British Grenadier
(from Boston 1775)
Not all officers were wealthy.  Many who entered service did so because they were the younger brothers in an aristocratic family, meaning they would inherit nothing.  While the family might support that younger brother’s career, his children and children’s children might also decide to enter service.  As distance grew between the military line and the family line that inherited all the wealth, family support became less likely.  An officer’s salary would not allow him to save enough money to buy a promotion.  Many officers stagnated in junior positions of ensign or lieutenant for decades, mostly because they could not afford to buy a position in the next grade.

During wartime, when officer deaths might open up a great many positions, promotion would sometimes be possible without costs.  Many officers engaged in conspicuous acts of daring during battle in hopes it might get them a battlefield promotion, saving them a fortune.

Top officers, full colonels and generals, did not have to purchase their commissions.  Top ranks received commissions directly from the King, approved by the ministry.

At the other end of the social ladder, enlisted men were considered the lowest of the low. Almost all of them came from the peasant class of unskilled laborers.  A large number of them came from particularly oppressed regions including Ireland and Scotland. At this time, enlistments were limited to Protestants.  Although within a few years, wartime demands allowed the enlistments of some Catholics.  Large numbers of soldiers entered the ranks after being found guilty of a crime. Enlistment in the army often avoided a death sentence.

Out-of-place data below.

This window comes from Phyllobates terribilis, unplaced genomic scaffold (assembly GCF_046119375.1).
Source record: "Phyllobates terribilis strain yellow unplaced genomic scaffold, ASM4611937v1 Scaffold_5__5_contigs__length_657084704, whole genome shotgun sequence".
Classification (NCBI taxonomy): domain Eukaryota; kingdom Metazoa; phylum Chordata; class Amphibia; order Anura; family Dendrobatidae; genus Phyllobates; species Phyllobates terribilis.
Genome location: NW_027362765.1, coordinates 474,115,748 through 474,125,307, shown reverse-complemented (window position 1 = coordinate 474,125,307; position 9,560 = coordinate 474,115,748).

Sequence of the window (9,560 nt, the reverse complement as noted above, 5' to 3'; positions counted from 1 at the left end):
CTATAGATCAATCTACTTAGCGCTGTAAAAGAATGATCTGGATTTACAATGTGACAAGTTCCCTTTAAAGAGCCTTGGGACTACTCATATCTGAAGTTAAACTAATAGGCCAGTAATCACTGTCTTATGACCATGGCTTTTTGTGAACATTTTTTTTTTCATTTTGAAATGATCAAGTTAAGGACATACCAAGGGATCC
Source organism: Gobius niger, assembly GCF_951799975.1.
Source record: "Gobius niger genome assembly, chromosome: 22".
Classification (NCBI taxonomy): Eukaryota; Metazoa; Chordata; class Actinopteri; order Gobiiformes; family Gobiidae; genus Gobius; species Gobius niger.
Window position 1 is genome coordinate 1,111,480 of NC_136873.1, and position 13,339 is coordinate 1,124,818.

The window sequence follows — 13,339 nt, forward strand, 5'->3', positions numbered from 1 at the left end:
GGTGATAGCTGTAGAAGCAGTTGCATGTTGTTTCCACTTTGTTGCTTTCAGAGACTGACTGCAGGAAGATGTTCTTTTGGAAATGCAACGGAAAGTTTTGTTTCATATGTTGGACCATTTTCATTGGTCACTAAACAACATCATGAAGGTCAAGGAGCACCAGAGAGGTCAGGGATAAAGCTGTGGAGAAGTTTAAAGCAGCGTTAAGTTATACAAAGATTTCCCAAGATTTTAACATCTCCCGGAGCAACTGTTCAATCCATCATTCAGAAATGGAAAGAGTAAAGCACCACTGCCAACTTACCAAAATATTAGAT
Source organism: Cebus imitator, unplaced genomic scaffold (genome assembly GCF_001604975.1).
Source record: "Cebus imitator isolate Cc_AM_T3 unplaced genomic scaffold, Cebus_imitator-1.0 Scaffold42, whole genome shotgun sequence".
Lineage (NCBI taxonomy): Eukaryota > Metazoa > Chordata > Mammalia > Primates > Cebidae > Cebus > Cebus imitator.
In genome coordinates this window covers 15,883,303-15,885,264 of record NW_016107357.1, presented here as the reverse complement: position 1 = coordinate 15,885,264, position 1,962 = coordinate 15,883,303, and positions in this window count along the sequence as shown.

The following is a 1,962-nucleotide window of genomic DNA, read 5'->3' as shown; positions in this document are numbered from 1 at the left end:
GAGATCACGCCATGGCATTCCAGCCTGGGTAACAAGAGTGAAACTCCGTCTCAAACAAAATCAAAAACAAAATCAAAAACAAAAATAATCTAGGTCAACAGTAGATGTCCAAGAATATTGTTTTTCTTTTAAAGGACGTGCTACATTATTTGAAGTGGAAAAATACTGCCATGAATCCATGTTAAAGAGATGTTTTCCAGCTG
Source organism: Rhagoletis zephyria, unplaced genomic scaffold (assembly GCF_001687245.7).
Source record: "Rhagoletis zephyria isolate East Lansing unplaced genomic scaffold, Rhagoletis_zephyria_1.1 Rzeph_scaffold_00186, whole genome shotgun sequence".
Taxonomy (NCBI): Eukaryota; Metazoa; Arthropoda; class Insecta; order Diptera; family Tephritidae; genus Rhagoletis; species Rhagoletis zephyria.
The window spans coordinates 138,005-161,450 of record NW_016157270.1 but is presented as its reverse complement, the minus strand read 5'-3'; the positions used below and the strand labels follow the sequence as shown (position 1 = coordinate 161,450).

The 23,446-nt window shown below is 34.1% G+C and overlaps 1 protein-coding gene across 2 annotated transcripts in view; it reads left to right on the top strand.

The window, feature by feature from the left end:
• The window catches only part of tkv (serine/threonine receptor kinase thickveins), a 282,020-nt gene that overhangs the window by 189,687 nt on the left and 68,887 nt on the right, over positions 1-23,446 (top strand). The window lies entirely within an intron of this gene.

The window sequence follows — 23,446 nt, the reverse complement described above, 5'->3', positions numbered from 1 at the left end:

Unscrupulous military recruiters enlisted many other soldiers.  They would get young, naive, and often drunk men to agree to an enlistment in exchange for a small amount of money.  Sometimes, recruiters would use fraud, getting a potential recruit to “take the King’s shilling” a down payment on the signing bonus for enlistment.  One commonly mentioned technique would be to buy the potential recruit a beer, and to put a shilling secretly in the bottom of the mug.  If the recruit drank the beer and the shilling touched his lips, that was considered to be acceptance of enlistment.

British Recruiter (from British Battles)
In some cases, the army did not even bother with fraudulent recruitment.  It simply impressed soldiers.  That is essentially kidnapping.  Press gangs would grab young men and force them into the army. Impressment was more common in the navy than the army, but both services used it at times.

Once enlisted, a soldier typically would serve for life, although some enlistments limited terms to a mere 21 years. Occasionally soldiers who had become too old, infirm, or injured to serve in active duty would be granted dismissal with a pension. But these were small minority. Most military enlistments ended in death or desertion. During wartime, the army would sometimes recruit for shorter terms.  For example, once London determined it needed thousands of soldiers to put down the rebellion in America, it recruited for three year enlistments.

In today's modern military, officers typically have a healthy respect for the enlisted men serving under them. In 18th century Britain, this was most certainly not the case. With few exceptions, officers treated their soldiers with contempt, or at best condescension. However recruited, enlisted men lived much like slaves.  Soldiers would do their duty and follow orders because they knew officers would punish them if they behaved otherwise.